Flavored sea salt from Ritrovo. Photo by Naheed Choudhry | THE NIBBLE.



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September 2005
Last Updated June 2018

Product Reviews / Main Nibbles / Salts, Seasonings, Herbs & Spices

Culinary Salt Glossary

Page 7: Sea Salt & Other Salt Terms Terms Beginning With Letters S ~ V



This is Page 7 of a 7-page glossary. Some of the terms below include sea salt, smoked salt and sodium. After you’ve read up on sea salt, take a look at our other food glossaries—an easy way to get up to speed on many different food categories.

Click on a letter to go to the appropriate glossary page.

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A chemical compound, sodium chloride, that can be mined from the ground or harvested from the sea. Today most salt is mined from large deposits that have remained from dried salt lakes. It is a commonly used flavoring used to enhance and add a distinctive seasoning to a variety of foods. Salt is also used as a preservative to enable foods to be stored for longer periods of time without spoiling. Salt is available in several forms, such as table salt, citric salt, fleur de sel, kosher salt, iodized salt, pickling salt, sea salt, seasoned salt, sel gris, and rock salt. The different types vary in composition, texture or grain (granular, fine grain, crystalline, flaked), and usage.



Having less than 5 mg of sodium per serving. See also low salt and very low salt.



A salt worker or salt seller. Saunier refers to anyone who works in the salt industry. The people who rake the salt with poles are called paludiers.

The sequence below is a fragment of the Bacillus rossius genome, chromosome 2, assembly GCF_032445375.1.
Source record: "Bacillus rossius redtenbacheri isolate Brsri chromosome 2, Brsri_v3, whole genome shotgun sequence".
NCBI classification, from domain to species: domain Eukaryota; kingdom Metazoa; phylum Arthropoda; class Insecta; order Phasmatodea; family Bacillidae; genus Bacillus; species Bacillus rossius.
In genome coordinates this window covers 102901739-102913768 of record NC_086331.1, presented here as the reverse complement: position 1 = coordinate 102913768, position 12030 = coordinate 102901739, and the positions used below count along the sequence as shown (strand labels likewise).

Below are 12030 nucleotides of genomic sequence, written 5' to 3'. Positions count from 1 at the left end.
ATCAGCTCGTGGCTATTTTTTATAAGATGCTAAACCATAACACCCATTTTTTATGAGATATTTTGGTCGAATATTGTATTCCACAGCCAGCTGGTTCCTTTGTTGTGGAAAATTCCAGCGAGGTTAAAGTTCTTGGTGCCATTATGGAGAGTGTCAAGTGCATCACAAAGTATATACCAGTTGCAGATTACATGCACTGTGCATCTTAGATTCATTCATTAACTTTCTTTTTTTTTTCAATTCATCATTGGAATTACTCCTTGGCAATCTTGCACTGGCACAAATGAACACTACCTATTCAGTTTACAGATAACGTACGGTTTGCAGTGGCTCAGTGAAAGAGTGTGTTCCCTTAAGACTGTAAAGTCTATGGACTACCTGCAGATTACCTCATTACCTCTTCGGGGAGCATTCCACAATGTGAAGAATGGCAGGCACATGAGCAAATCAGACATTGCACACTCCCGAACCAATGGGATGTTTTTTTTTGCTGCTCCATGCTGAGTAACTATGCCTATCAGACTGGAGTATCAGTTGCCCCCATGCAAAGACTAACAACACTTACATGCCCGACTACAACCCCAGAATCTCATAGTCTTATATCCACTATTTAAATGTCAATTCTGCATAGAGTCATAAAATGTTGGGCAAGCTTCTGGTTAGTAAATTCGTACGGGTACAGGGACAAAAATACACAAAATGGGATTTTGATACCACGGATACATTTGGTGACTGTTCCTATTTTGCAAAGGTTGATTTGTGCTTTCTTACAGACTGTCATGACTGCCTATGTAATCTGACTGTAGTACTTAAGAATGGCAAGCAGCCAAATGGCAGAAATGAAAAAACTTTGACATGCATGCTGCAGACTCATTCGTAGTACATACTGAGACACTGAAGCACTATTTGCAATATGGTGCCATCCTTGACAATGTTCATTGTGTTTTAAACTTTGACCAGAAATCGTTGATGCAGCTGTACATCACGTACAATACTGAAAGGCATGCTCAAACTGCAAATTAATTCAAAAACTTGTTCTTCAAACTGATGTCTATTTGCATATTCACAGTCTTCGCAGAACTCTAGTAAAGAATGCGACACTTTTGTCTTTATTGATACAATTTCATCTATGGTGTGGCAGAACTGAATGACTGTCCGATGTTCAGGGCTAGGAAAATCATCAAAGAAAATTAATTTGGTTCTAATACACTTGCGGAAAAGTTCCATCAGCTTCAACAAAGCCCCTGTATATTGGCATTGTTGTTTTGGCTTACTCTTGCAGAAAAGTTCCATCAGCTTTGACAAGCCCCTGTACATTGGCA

A broad term that generally refers to unrefined or minimally refined salt, containing trace minerals and naturally evaporated from a living ocean, sea or bay. It is harvested by channeling ocean water into large clay trays and allowing the sun and wind to evaporate it naturally. Some of the most common sources for sea salt are the Mediterranean Sea, the North Sea, and the Atlantic Ocean, particularly in France on the coast of Brittany.

  sea salt
Bali smoked sea salt. Photo courtesy SaltWorks.us.

Manufacturers of sea salt typically do not refine sea salt as much as other kinds of salt, so it still contains traces of other minerals, including iron, magnesium, calcium, potassium, manganese, zinc and iodine. Proponents of sea salt favor about its bright, pure, clean flavor, and the subtleties provided by the trace minerals. The salt is generally available in a variety of grain sizes. Examples include fleur de sel and sel gris. Sea salt is not recommended for canning or pickling.



A salt that has a base of regular salt along flavored with other seasonings such as dry mustard, garlic powder, onion powder and paprika. The term also refers to a salt that is combined with only one other seasoning, such as onion salt or garlic salt.



Evaporated Mediterranean Sea water (photo at left). It contains trace minerals and nutrients that are not found in refined salt. It is generally available in fine and coarse grinds.


  Sel de Mer
Coarse-ground sel de mer. Photo courtesy SaltWorks.us.


A type of natural sea salt, in English translation grey salt, that is harvested from the Atlantic waters from the coastal area of the Guèrande, Brittany region of France, off the west-central coast of France. It is hand-harvested by paludiers who continually rake the salt beds. They use the Celtic method of wooden rakes, allowing no metal to touch the salt; thus these also are called Celtic salts. Colored light grey by the chemical deposits of the minerals in the salt beds, this salt is harvested as the water evaporates from moist basins, leaving the crusty saline as residue.

  Sel Gris
Coarse sel gris. Photo courtesy SaltWorks.us.

Naturally moist grey salt is an unrefined form of salt sought for it purity and flavor which comes from its rich mineral content. It has a sharper, bolder flavor than Fleur de Sel and is an excellent cooking salt. Use it to bake bread or on roasted cuts of meat. The town of Guérande and the nearby islands of Noirmoutier and Re’ have the only remaining, traditionally-harvested salt marshes in France. Salt sold in the three locations are labeled with the name of origin, so salt from Noirmoutier is called Sel Marin de Noirmoutier and salt from Guérande is called Sel Marin de Guérande. The salt is otherwise the same. See also paludier and polder.